Kids Don’t Know Everything There is About Online
Parents of the youngest generations have quickly learned that their kids are much more comfortable with technology than they are. A recent Pew Research survey shows that 26% of parents cite technology as why parenting is more challenging today. Many parents feel that the increased use of technology and rapid technological innovations can be hard to keep up with — so much so that many believe there is nothing they can teach their children about their devices, applications, or the internet in general. However, this is a misconception, according to FOSI. They posited that children might know how to use social apps without much direction, but do they know how to use online educational tools like Google Docs for assignments?
“We look at youth as being these digital natives, but we understand that technology is a tool, right? That tool can be utilized to engage with entertainment and information…Just because you utilize it doesn’t mean you know how to use it in different, sometimes sophisticated ways,” said Jimmeka Anderson, Founder and Executive Director of I AM not the Media, Inc., during a FOSI online seminar on Emotional Intelligence and Education Technology. “There is a need to find a balance with tech use.”
Teaching Good Digital Citizenship
During its online seminar, FOSI discussed the concept of Digital Citizenship, referring to the act of respectfully engaging with others online, reporting illicit behavior, and keeping the privacy of yourself and others protected through mindful posting and internet use. In an age where children are online more than half of their day, teaching them how to be good citizens online is just as important when they’re offline.
Parents can begin the conversation by introducing learning apps or creative software to kids as an alternative to entertainment and social media. That is not to say the latter can’t be used for online learning purposes, however. Plenty of content creators produce educational content that parents show their kids to promote more productive screen use during the day. This can be even more effective with the inclusion of the right digital parenting tools. One example is to use app monitoring tools to see if a child used an educational or creative app for an hour instead of Tik Tok. Parents can reward them for making that decision, positively reinforcing this behavior.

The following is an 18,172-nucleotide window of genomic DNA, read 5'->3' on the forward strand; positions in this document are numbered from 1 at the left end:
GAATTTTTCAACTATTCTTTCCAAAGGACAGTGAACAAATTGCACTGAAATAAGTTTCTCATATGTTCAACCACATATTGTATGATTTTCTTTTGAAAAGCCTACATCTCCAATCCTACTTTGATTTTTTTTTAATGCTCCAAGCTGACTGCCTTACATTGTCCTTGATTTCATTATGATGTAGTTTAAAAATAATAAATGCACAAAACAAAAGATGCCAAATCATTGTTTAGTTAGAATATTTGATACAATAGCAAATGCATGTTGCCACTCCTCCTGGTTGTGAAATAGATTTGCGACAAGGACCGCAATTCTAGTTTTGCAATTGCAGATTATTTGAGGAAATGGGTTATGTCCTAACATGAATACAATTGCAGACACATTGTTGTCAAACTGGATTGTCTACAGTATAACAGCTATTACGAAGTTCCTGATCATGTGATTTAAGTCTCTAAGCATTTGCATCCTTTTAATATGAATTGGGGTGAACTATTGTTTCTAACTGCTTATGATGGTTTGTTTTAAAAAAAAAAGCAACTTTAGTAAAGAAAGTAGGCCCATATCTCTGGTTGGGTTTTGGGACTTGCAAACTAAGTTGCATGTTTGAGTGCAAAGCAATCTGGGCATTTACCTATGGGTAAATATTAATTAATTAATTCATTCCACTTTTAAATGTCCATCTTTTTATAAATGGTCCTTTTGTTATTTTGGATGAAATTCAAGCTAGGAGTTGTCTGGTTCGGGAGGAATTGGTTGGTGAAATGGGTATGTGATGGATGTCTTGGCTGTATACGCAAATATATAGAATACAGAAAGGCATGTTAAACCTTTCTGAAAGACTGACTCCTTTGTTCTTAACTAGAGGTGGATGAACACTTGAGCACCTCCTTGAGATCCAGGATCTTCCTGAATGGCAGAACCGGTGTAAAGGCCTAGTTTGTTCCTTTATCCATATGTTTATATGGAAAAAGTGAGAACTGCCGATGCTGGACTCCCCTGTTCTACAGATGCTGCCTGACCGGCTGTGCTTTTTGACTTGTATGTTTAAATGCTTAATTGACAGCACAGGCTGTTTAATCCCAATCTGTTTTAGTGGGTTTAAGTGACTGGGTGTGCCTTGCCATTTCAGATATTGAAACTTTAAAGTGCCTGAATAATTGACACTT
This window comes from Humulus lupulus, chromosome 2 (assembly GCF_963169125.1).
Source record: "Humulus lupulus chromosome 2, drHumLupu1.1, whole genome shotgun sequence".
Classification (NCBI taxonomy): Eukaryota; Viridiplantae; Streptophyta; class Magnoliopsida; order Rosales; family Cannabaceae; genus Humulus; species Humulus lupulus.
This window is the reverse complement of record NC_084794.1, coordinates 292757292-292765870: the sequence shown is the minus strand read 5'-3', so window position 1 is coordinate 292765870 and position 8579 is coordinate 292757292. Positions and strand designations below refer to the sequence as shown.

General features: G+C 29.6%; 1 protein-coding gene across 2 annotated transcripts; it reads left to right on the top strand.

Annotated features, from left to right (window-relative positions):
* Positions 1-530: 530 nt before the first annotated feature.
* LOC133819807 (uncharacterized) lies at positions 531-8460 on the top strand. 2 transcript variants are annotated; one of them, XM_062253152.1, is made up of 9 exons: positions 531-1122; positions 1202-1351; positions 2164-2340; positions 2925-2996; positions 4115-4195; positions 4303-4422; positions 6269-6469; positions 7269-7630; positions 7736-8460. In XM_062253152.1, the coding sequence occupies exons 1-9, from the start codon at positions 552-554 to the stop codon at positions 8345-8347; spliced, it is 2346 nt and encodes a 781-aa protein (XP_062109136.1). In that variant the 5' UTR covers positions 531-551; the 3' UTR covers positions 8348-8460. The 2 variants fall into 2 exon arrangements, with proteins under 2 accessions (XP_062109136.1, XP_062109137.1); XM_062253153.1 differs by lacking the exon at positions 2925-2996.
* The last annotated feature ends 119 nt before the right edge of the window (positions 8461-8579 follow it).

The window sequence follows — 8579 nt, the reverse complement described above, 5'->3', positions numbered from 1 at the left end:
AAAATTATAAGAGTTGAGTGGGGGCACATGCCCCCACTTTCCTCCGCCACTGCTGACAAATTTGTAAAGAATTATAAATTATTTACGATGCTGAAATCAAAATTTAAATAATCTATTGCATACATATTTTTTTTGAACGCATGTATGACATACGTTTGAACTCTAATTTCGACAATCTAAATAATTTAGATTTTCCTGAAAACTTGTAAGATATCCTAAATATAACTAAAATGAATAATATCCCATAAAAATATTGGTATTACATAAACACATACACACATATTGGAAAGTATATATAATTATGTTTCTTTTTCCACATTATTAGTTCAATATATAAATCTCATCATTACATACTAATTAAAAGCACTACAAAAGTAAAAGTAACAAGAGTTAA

But this concept isn’t limited to children, as adults can also use these tools to help teach themselves good screen habits. App limiters like a dedicated focus mode can help curb excessive or harmful screen time. This also helps parents show their kids how to exercise good digital citizenship by example. While the internet is more catered toward youths than older generations, there are numerous ways to encourage responsible use of time online for all ages. Taking the time to think about promoting suitable online activities in a positive light rather than just the negative is a step everyone can take for a safer, respectful internet experience.